The detergent compositions of the invention can be formulated in any convenient form such as powders, liquids, etc. Generally, detergent compositions are used in dosages within the range of 0.3 to 15 g of detergent per liter of wash liquor.
The detergent composition of the invention may advantageously include one or more other enzymes, e.g. lipases, amylases, cellulases, conventionally included in detergent compositions, as well as proteases of other origin.
The enzymes according to the invention may be included in a detergent composition by adding separate additives containing one or more enzymes, or by adding a combined additive comprising all of these enzymes.
The additive of the invention, whether being a separated additive or a combined additive, can be formulated e.g. as granulates, liquids, slurries, etc. Preferred detergent additive formulations are non-dusting granulates, liquids, in particular stabilized liquids, slurries, or protected enzymes. Dust free granulates may be produced according to e.g. GB Patent No. 1,362,365 or US Patent No. 4,106,991, and may optionally be coated by methods known in the art. The enzymes may be mixed before or after granulation. Liquid enzyme preparations may, for instance, be stabilized by adding a polyol such as e.g. propylene glycol; a sugar or sugar alcohol; lactic acid or boric acid, according to established methods. Other enzyme stabilizers are well known in the art. Protected enzymes may be prepared according to the method disclosed in EP Patent Application No. 238,216.
The following example further illustrates the present invention, and is not intended to be in any way limiting to the scope of the invention as claimed.
This example illustrates protease wash performance in the presence of an accelerated peroxidase system in comparison with the wash performance in the absence of this peroxidase system.
The wash performance tests were accomplished on grass juice soiled cotton at 35° C., isothermically for 15 minutes.
1 g/l of a commercial American type phosphate-based powder detergent without bleach was used. The detergent was dissolved in approximately 6° dH (German hardness) water. pH in the wash liquor was 8.5. The textile/wash liquor ratio was approximately 3.5 g of textile (2.3 g of soiled and 1.2 g of clean textile) per liter of detergent solution.
Proteases were dosed to 0, 0.3, and 0.5 mg of enzyme protein per liter. The protease preparation was obtained from Nocardiopsis sp. 10R according to International Patent Publication WO 88/03947, which publication is hereby included by reference.
In one set of tests peroxidase 0.4 mg/l, 50 μM sodium p-hydroxybenzenesulfonate (as accelerator), and 0.2 mM H2 O2 (in the Tables below collectively referred to as the POD-system), and protease were added to the detergent solution prior to addition of soiled textile. The peroxidase used was derived from Coprinus cinereus, and obtained according to the method described in pending EP Patent Application No.. 91610022.
In another set of tests only the protease was added to the detergent solution prior to addition of soiled textile.
Subsequent to washing, the fabric was rinsed in running tap water and air-dried. The protease performance was determined by the change (AR) of the remission (%R) at 460 nm measured on a Datacolor Elrephometer 2000, ΔR being the remission after wash with protease added minus the remission after wash with no protease added.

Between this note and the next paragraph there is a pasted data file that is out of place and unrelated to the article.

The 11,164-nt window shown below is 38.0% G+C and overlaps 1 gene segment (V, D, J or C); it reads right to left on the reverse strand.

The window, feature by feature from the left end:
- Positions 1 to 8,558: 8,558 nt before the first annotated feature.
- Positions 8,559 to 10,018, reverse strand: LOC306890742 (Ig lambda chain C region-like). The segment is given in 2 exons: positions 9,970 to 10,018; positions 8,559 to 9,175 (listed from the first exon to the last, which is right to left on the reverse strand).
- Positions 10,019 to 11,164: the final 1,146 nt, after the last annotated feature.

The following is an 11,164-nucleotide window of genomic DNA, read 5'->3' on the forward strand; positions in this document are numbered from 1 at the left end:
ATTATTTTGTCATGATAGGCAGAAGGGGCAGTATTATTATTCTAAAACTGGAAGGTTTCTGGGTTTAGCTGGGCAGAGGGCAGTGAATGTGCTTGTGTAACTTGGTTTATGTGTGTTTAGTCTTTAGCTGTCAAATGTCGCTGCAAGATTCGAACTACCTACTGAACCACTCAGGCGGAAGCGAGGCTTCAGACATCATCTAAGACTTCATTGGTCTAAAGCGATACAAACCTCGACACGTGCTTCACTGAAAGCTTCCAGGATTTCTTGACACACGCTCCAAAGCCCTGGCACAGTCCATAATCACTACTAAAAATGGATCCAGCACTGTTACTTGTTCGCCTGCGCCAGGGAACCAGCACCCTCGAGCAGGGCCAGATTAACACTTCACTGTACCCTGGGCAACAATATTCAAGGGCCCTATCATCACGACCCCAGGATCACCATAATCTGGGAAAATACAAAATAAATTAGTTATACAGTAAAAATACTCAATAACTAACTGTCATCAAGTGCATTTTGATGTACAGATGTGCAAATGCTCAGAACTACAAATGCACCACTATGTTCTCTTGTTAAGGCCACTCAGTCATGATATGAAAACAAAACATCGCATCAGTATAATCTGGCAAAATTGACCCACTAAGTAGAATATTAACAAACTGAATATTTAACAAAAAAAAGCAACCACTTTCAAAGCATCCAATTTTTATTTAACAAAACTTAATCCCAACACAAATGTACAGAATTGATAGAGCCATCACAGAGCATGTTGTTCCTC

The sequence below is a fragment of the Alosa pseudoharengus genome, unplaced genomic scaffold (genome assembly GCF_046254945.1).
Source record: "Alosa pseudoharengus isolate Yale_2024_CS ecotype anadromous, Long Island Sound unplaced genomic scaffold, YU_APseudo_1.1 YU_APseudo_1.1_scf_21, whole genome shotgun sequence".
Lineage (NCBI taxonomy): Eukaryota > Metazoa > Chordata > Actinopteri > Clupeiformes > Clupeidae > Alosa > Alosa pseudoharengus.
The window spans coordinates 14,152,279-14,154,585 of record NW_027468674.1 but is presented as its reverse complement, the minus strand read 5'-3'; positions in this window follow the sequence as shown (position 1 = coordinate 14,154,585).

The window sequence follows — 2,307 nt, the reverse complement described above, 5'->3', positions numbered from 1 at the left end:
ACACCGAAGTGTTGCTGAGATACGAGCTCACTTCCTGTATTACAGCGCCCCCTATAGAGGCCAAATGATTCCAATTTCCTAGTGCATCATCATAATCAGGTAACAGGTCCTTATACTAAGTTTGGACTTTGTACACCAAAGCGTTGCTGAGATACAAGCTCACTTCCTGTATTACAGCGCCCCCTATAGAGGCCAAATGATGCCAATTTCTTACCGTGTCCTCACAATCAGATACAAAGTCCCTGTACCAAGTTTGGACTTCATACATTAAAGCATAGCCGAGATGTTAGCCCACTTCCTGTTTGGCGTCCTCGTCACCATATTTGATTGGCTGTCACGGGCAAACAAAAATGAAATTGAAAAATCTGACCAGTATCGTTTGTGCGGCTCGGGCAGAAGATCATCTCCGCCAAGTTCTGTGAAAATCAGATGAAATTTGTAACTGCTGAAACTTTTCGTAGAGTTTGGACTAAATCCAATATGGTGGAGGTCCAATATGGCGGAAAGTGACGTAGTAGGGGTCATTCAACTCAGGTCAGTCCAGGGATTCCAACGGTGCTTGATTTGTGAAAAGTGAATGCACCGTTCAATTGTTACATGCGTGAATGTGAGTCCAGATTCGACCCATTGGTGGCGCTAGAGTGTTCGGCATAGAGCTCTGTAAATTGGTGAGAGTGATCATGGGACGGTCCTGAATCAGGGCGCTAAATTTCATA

The results of these comparative tests are presented in Tables 1 and 2 below.
TABLE 1______________________________________Wash performance (ΔR) in the presence and in the absence of thePOD-system. POD-system POD-system present absentProtease Dosage (mg/l) 0.3 0.5 0.3 0.5______________________________________Nocardiopsis protease 8.5 12.4 11.7 15.4Alcalase ™1) 0.4 0.7 17.3 18.8Savinase ™1) 2.8 4.4 9.3 11.6Durazym ™1) 3.6 4.5 13.8 16.0______________________________________ 1) Alcalase ™, Savinase ™, Durazym ™ are trademarks for commercial detergent proteases, supplied by Novo Nordisk A/S, Denmark. Th proteases are all alkaline Bacillus proteases.
From Table 1 it appears that the Nocardiopsis protease is significantly less affected by the presence of the bleaching system than are the Bacillus proteases.
These results are also illustrated by Table 2 below. In this table, the stability of the Nocardiopsis proteases is presented as the wash performance of the proteases in the presence of the bleaching system relative to the corresponding performance in the absence of this system.
TABLE 2______________________________________Wash performance in the presence of the POD-system, relative to the washperformance in the absence of the POD-system % Wash PerformanceProtease Dosage (mg/l) 0.3 0.5______________________________________Nocardiopsis protease 73 81Alcalase ™ 2 4Savinase ™ 30 38Durazym ™ 26 28______________________________________
From Table 2 it appears that in the presence of the bleaching system the Nocardiopsis protease maintains approximately 3/4 or more of its wash performance in the absence of this bleaching system, whereas the Bacillus proteases loose most of their wash performance in the presence of the bleaching system.
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|U.S. Classification||510/392, 510/309, 510/306, 510/530, 510/226, 510/305|
|International Classification||C11D3/20, C11D3/24, C11D3/39, C11D3/386, C11D3/34, C11D3/395|
|Cooperative Classification||C11D3/3942, C11D3/2086, C11D3/24, C11D3/386, C11D3/3418, C11D3/38654|
|European Classification||C11D3/34B, C11D3/39D, C11D3/386, C11D3/386H, C11D3/20E5, C11D3/24|
|Apr 26, 1994||AS||Assignment|
Owner name: NOVO NORDISK A/S, DENMARK
Free format text: ASSIGNMENT OF ASSIGNORS INTEREST;ASSIGNORS:DAMHUS, TURE;NIELSEN, EGON;AASLYNG, DORRIT ANITA;REEL/FRAME:006988/0994
Effective date: 19940324
|Jun 1, 1999||CC||Certificate of correction|
|Apr 9, 2002||REMI||Maintenance fee reminder mailed|
|Sep 23, 2002||LAPS||Lapse for failure to pay maintenance fees|
|Nov 19, 2002||FP||Expired due to failure to pay maintenance fee|
Effective date: 20020922
|Sep 27, 2005||AS||Assignment|
Owner name: NOVOZYMES A/S, DENMARK
Free format text: ASSIGNMENT OF ASSIGNORS INTEREST;ASSIGNOR:NOVO NORDISK A/S;REEL/FRAME:016580/0891
Effective date: 20050509